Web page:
From Bananas To Flamenco - The Moorish Legacy

Published on 19/07/2011 in Facts About Spain

Words like alcohol, cotton, elixir, nadir, zenith, almanac, zero, jasmine, saffron and coffee have nothing special in common - except their origin.

They all have their roots in Arabic and their arrival in our vocabulary date back to the time of the Moors, those invaders who stormed across the Mediterranean 13 centuries ago to lay siege to Europe. The Moors - a term that includes Arabs and Berbers - left an indelible mark on southern Spain in particular.

Travel through the region of Andalusia today and you will come across traces of their influence wherever you go. Spanish words like alcázar, alguacil, arroz, aduana, alcalde, naranja and azúcar are a part of that legacy. But so too are architecture, irrigation systems, customs.

The Moors brought to the Spanish peninsula (and over time to the rest of Europe) new crops such as bananas, almonds, apricots, peaches, aubergines and cucumbers. They also imported the Arabian steed and a new view of Aristotle, astronomy and medicine.

Cordoba MosqueAcross Andalusia you will find place names inherited from the era of the caliphs, along with crumbling fortresses, horseshoe arches and brilliant ceramics. Minarets survive, converted into church towers when the mosques were torn down. Seville's 94-metre-high Giralda is the most striking example but there are many more.

Several mosques remain, from the colossal structure of 1,000 columns in Córdoba to an intimate building on a hillside at Almonaster la Real in Huelva province. While the magnificent Alhambra palace of Granada is the Moors' most impressive architectural legacy, the humble flat-roofed dwellings on the southern slopes of the Sierra Nevada are a direct inheritance from the Berbers of North Africa.

When Córdoba was a flourishing city 1,000 years ago, it spawned a series of notable intellects: philosophers Maimonides and Averroës, jurist and historian Ibn Hazm, Abdulcasis, author of the first illustrated book on surgery.

And then there was the extraordinary ninth-century musician and trend-setter, Ziryab. Born in Baghdad in 789, he was known as Ziryab (Blackbird) because of his dark complexion and fine voice. The songs he composed were said to have been "dictated by the angels".

He changed eating habits in Córdoba, ordaining that courses were no longer served haphazardly but in strict order, fruit and nuts coming last. And he introduced the fifth string to the Arab lute, contributing to its development into the six-string guitar.

Arab music strongly influenced flamenco and the cries of "Olé!" at a bullfight are almost certainly related to the "wa-Allah!" the Moors yelled during poetry recitals. The Arabs also introduced paper to Europe and Arabic numerals, which replaced the clumsy Roman system.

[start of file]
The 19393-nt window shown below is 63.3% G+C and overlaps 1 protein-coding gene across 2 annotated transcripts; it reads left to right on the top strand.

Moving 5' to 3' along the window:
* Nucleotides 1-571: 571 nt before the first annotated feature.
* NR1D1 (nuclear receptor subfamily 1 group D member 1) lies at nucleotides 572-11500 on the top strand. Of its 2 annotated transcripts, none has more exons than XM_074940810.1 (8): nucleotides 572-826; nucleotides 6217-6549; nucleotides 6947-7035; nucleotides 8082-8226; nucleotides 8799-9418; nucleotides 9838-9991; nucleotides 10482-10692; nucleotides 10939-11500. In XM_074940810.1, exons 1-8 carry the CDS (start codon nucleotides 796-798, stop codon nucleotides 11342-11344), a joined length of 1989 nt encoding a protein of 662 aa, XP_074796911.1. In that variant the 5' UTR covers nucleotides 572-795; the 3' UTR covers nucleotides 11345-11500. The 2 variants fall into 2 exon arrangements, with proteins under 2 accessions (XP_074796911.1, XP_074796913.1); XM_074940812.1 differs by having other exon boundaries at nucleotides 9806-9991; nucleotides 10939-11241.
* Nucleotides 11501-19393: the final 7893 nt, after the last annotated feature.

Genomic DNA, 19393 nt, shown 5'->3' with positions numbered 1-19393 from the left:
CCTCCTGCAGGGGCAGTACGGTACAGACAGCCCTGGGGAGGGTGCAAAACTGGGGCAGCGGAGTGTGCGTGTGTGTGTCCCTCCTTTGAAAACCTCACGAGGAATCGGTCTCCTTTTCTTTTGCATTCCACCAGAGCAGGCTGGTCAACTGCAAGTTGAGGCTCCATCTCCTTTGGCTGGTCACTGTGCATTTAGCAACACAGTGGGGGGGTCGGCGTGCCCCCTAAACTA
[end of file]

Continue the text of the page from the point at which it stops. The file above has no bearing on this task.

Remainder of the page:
The next time you add up your shopping list imagine doing so in Roman numerals scratched on dried sheepskin.

Written by: David Baird

About the author:

David Baird, a British journalist long resident in southern Spain, has written for leading newspapers and magazines around the world. His books include travel, guides, history and fiction. His most recent publications are Typhoon Season (fiction), Don't Miss The Fiesta! (fiction) and Between Two Fires (documentary about a guerrilla war in the Franco era). See http://maromapress.wordpress.com.




Right arrow icon Send to friends   Right arrow icon Printer friendly version    Right arrow icon Submit your own article


Comments:

Ana Ruiz said:
20 July 2011 @ 15:48

I enjoyed this article. My book "Vibrant Andalusia" (Algora Publishing, NY, 2007) covers this subject extensively.

Only registered users can comment on this article. Please Sign In or Register now.

Comment Using Facebook:




Related articles in this category

10 Facts About La Sagrada Familia in Barcelona

10 Interesting Facts About Madrid

9 Reasons Why Spain Is A Dead Economy Walking

Cante De Las Minas International Festival, La Union, Murcia

Everything You Ever Wanted to Know About Chorizo

FIFA World Cup 2010 - Team Profile Spain

From Bananas To Flamenco - The Moorish Legacy

Gibraltar - Economic Paradise Thanks To Spain!

How Benidorm Became a Tourist Destination

How is Spanish Wine Classified?

Is Spain Going Backwards Under Zapatero?

Is Spain's Economy "fit for purpose"?

Life In Spain Can Be An Eternal Holiday

Los Barruecos - The Birth of Spain

Madrid Gay Pride

Saffron - Sunny Gold From Spain

Some Fun Facts About Spain

Spain Corruption and Marbella - You Couldn't Make It Up

Spain, Sandals and Socks

Spain's Much Lauded Banking System Begins To Crack. Why?

The Highs and Lows of Spain in 2010

The Spanish Economy Facing Strong Headwinds

Tomas De Torquemada: Grand Inquisitor of the Spanish Inquisition

What is Happening About Graffiti in Granada?

Click here for a list of all the articles from our magazine 

Spain insurance services